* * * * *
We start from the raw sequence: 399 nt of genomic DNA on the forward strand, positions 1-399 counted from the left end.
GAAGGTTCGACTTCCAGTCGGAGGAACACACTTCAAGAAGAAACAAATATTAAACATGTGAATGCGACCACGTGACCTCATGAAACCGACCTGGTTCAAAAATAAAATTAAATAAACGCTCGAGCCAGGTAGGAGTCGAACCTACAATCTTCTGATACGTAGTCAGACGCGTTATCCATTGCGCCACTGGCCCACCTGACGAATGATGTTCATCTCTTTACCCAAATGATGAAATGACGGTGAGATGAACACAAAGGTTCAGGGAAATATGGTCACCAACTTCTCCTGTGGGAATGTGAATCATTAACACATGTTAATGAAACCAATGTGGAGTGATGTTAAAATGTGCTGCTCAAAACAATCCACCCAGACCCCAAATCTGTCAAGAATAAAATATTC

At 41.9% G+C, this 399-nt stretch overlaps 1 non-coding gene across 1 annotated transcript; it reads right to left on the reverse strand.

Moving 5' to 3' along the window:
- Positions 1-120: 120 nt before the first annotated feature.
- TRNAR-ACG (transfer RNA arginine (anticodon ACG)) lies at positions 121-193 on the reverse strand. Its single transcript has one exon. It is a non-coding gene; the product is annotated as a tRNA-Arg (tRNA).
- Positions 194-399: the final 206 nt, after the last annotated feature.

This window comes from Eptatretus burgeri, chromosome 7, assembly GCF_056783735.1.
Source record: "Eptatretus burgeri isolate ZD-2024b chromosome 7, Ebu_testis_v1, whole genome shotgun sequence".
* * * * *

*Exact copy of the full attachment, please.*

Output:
We start from the raw sequence: 399 nt of genomic DNA on the forward strand, positions 1-399 counted from the left end.
GAAGGTTCGACTTCCAGTCGGAGGAACACACTTCAAGAAGAAACAAATATTAAACATGTGAATGCGACCACGTGACCTCATGAAACCGACCTGGTTCAAAAATAAAATTAAATAAACGCTCGAGCCAGGTAGGAGTCGAACCTACAATCTTCTGATACGTAGTCAGACGCGTTATCCATTGCGCCACTGGCCCACCTGACGAATGATGTTCATCTCTTTACCCAAATGATGAAATGACGGTGAGATGAACACAAAGGTTCAGGGAAATATGGTCACCAACTTCTCCTGTGGGAATGTGAATCATTAACACATGTTAATGAAACCAATGTGGAGTGATGTTAAAATGTGCTGCTCAAAACAATCCACCCAGACCCCAAATCTGTCAAGAATAAAATATTC

At 41.9% G+C, this 399-nt stretch overlaps 1 non-coding gene across 1 annotated transcript; it reads right to left on the reverse strand.

Moving 5' to 3' along the window:
- Positions 1-120: 120 nt before the first annotated feature.
- TRNAR-ACG (transfer RNA arginine (anticodon ACG)) lies at positions 121-193 on the reverse strand. Its single transcript has one exon. It is a non-coding gene; the product is annotated as a tRNA-Arg (tRNA).
- Positions 194-399: the final 206 nt, after the last annotated feature.

This window comes from Eptatretus burgeri, chromosome 7, assembly GCF_056783735.1.
Source record: "Eptatretus burgeri isolate ZD-2024b chromosome 7, Ebu_testis_v1, whole genome shotgun sequence".